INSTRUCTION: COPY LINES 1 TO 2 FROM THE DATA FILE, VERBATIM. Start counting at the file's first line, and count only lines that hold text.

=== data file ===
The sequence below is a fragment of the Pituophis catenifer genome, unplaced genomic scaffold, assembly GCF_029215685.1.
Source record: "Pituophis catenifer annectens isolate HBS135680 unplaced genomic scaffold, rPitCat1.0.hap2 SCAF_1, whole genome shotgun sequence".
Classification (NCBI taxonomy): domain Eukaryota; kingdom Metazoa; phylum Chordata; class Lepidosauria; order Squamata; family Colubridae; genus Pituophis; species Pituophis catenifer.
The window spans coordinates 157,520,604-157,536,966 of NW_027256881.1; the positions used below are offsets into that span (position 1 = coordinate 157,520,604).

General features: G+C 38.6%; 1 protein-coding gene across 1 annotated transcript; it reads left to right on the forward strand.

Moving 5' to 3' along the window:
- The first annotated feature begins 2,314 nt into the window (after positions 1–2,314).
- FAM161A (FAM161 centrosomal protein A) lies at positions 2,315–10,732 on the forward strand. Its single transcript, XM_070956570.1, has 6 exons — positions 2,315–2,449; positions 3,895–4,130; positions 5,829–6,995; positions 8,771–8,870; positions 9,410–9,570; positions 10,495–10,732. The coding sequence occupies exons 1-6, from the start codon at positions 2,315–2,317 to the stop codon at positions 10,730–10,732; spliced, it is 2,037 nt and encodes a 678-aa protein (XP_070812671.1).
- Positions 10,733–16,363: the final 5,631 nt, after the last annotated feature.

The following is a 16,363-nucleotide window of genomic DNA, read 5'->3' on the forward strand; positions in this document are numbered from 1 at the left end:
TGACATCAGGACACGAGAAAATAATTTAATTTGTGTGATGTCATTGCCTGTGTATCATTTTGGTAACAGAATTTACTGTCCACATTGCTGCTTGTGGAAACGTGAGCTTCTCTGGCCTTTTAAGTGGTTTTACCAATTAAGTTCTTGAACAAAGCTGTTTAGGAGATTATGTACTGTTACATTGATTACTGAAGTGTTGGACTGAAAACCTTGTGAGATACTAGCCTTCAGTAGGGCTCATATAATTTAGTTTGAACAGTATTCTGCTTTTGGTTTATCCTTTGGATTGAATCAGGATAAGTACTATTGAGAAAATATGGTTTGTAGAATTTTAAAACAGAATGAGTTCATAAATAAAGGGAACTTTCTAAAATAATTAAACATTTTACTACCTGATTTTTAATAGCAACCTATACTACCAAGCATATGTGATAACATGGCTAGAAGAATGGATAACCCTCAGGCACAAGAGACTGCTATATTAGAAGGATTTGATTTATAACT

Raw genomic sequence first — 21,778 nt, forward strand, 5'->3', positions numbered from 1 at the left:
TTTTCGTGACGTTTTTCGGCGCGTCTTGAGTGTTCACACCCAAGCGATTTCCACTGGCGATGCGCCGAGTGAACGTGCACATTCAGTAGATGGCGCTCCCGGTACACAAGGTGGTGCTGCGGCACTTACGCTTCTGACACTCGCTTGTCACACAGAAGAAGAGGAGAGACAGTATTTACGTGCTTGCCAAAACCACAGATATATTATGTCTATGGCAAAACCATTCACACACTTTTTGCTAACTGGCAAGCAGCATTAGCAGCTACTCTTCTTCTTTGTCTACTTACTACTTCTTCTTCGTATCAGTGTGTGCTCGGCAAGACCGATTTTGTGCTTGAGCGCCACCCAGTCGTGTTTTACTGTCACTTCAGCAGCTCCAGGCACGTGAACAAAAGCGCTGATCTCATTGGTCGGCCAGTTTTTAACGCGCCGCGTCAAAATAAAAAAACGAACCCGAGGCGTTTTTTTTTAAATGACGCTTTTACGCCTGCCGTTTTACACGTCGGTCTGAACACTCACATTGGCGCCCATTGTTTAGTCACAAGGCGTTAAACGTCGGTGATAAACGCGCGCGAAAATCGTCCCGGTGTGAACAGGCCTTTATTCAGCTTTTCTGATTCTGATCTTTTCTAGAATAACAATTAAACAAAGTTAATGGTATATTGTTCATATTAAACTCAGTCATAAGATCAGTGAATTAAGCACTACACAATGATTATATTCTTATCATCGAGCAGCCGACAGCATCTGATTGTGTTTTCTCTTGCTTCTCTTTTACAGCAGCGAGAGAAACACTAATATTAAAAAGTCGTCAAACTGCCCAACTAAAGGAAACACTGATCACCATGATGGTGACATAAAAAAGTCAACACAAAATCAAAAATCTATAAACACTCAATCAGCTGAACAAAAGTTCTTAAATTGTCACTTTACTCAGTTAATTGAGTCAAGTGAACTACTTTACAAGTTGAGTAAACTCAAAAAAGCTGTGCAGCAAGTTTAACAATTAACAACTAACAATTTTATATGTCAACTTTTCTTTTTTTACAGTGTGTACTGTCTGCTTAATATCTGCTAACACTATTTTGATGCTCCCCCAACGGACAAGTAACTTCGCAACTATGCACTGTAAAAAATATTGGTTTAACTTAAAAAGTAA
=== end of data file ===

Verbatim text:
The sequence below is a fragment of the Pituophis catenifer genome, unplaced genomic scaffold, assembly GCF_029215685.1.
Source record: "Pituophis catenifer annectens isolate HBS135680 unplaced genomic scaffold, rPitCat1.0.hap2 SCAF_1, whole genome shotgun sequence".